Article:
Filter articles by:
Date published
Article keywords
Article type

Gender equality advocate chalks up another victory

Antony Perry

29 September 2017: When studying at the Canberra College of Advanced Education (CCAE), now the University of Canberra, in the 1980s, Heather Reid had little idea what journey she was about to embark on.

At the time, there was little indication she would go on to become the first female to lead a state football association and shape the code into the most popular sport in the ACT and surrounding region.

Becoming a pillar of gender equality and a leading figure in the development and promotion of women in sport was even more remote, given the challenges females faced in society at the time.

Fast forward 30 years and Dr Reid proudly lists both on her long list of achievements.

On Thursday, she will add another trophy to her cabinet with her distinguished service to sport administration, football and as an advocate for gender equality recognised with an honorary doctorate from the University of Canberra.

“I’m chuffed. I’m totally chuffed. It’s something I never expected,” Dr Reid, who graduated with a Bachelor of Arts in Sports Studies in 1983, said.

“When I rode my bike to university in the 1980s’ cold winters to what was then the Canberra College of Advanced Education, I could have never have imagined all these years later I’d be awarded an honorary doctorate.

“My university education was the catalyst for me going on to have a career in sports administration and to be a leader and a role model.”

Being a leader and a role model didn’t come without challenges. The path Dr Reid forged had its ups and downs.

“I was on the receiving end of sexist, homophobic, and abusive comments,” she said. “I was bullied on social media, described as being fraudulent, incompetent, gender biased and racist.”

Dr Reid said it came with the territory of being a female leader in a male-dominated sport and industry.

As a leader, she used her influence and power to effect change and create a more inclusive environment for women in the sport she loved, even when change wasn’t widely accepted.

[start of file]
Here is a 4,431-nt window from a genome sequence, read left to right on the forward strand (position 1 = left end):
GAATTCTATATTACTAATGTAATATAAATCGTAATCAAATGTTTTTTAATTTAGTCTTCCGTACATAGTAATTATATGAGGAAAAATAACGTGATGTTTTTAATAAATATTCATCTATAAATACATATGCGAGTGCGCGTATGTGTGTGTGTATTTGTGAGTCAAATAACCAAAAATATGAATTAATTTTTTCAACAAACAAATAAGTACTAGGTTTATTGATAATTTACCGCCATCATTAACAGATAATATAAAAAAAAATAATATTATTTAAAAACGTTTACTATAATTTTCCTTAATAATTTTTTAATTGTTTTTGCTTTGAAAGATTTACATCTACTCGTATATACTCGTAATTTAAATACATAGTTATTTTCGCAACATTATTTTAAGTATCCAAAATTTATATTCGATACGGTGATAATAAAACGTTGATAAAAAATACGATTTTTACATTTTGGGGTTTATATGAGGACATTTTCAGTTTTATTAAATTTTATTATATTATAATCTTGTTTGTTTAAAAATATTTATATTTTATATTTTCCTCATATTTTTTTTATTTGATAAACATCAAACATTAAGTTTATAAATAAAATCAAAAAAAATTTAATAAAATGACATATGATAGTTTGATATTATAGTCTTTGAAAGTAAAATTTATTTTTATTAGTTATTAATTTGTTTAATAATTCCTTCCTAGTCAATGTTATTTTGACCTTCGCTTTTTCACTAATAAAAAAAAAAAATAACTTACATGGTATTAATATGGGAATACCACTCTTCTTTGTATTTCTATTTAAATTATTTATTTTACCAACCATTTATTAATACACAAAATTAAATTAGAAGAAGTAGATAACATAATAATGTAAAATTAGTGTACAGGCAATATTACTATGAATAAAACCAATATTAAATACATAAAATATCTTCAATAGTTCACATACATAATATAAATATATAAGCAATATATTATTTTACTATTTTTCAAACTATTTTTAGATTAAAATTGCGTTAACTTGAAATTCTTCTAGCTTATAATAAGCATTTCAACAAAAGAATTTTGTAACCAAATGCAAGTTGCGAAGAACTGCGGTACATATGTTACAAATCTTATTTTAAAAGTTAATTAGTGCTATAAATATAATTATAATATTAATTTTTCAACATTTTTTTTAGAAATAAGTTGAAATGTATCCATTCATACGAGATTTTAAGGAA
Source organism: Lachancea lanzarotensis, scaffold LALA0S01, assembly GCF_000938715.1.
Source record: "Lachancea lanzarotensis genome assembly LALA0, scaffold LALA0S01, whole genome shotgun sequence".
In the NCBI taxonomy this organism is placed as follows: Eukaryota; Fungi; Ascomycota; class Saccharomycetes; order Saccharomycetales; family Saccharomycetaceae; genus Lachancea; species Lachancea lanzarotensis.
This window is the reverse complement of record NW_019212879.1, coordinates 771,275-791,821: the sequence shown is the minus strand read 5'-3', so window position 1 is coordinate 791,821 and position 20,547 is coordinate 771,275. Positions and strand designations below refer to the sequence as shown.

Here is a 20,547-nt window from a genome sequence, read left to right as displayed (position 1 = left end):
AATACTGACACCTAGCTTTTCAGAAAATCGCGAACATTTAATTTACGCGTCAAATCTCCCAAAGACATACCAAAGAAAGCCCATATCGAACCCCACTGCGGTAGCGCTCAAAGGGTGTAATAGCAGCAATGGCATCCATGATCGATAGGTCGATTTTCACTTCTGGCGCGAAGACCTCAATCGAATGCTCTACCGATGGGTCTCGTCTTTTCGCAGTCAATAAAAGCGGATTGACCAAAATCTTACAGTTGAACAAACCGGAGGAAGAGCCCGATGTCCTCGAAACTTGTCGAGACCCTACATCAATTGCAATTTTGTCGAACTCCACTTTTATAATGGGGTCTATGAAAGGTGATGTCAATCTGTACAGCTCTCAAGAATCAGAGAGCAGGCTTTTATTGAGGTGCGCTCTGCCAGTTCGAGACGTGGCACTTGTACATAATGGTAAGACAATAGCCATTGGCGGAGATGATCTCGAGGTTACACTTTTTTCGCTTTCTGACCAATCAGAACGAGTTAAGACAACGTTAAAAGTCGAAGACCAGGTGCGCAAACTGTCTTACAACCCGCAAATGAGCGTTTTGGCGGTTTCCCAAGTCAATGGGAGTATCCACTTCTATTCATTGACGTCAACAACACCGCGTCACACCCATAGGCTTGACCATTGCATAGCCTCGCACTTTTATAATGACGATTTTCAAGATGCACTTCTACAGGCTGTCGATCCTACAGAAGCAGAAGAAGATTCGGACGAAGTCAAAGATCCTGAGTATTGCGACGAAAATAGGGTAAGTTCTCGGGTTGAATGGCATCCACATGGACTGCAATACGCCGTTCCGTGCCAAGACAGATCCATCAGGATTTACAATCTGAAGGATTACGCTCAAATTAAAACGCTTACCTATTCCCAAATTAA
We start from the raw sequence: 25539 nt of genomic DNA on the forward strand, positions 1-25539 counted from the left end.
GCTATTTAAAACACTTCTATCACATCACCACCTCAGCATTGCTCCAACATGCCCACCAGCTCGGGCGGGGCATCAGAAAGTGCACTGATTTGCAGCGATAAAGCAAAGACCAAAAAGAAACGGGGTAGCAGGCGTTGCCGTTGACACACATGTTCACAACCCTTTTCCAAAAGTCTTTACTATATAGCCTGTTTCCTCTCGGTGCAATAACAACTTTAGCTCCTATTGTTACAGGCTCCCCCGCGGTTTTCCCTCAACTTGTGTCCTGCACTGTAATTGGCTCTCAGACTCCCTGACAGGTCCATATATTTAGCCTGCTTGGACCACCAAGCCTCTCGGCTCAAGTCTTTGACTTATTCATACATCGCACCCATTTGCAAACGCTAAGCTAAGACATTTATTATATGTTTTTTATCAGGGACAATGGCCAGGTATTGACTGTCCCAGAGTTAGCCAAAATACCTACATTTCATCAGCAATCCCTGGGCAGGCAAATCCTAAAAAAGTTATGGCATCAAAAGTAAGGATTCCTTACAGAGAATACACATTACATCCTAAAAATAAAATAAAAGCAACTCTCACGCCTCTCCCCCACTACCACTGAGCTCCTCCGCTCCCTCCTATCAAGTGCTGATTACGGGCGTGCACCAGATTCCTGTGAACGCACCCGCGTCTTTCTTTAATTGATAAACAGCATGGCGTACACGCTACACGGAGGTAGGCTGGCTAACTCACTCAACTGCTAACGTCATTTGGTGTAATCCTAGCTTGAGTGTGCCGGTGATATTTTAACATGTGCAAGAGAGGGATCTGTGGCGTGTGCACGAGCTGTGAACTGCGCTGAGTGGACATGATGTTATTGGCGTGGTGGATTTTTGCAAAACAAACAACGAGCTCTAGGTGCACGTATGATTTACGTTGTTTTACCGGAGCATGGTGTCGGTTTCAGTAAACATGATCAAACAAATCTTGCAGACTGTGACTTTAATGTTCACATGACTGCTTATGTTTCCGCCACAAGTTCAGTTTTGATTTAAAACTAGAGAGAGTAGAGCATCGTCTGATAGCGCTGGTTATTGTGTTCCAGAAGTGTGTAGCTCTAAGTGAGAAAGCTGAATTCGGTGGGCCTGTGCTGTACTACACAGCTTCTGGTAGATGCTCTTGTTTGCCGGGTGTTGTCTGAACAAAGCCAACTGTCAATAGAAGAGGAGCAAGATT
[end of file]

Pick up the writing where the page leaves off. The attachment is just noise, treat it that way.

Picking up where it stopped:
“The challenge is educating people that as professional administrators, we’re doing our job when it comes to implementing decisions, just like a public servant is doing their job when they have to implement a policy that they might not agree with,” she said.

“Getting people to separate the personal from the political has often been hard.”

Dr Reid wouldn’t change a thing. Today, she is largely credited with bringing football into the 21st century.

She began her professional career in football as National Executive Director of the Australian Women’s Soccer Association (AWSA) in 1986.

While at the helm of the AWSA, she was part of a global movement that initiated the formation of the women’s World Cup and successfully lobbied for the addition of women’s football into the Olympic Games.

Her involvement with developing football in the ACT and nationally extends to all capacities.

In 2004, she was appointed Chief Executive Officer of Soccer Canberra, now Capital Football. Dr Reid held this position for over 12 years, overseeing the addition of the Canberra United Football Club into the Westfield W-League, Australia’s national competition for elite women, in 2008.

In 2000, she was named ACT Sport Star of the Year and received an Australian Sports Medal for her contribution to community sport in 2001. In 2007, she was inducted into the Australian Football Roll of Honour and was appointed a Member of the Order of Australia in 2015.

“At the time, the Order of Australia Medal was the icing on the cake,” she said.

“I thought, ‘What more can I achieve?’ And now that the University of Canberra has recognised my contributions in many ways, I feel very proud, very proud indeed.”

Since retiring in 2016, Dr Reid has kept a close eye on the state and progression of football through various positions with Canberra United and Football Federation Australia.

Read more coverage from the University of Canberra's most recent round of graduations:

Chancellor confers daughter's degree

Indigenous education champion honoured with UC degree

UC degree an honour for human rights advocate

Tired minds limit sports ability: UC research

Vitamin B key to reducing likelihood of Alzheimer's disease

Graduate builds career at UC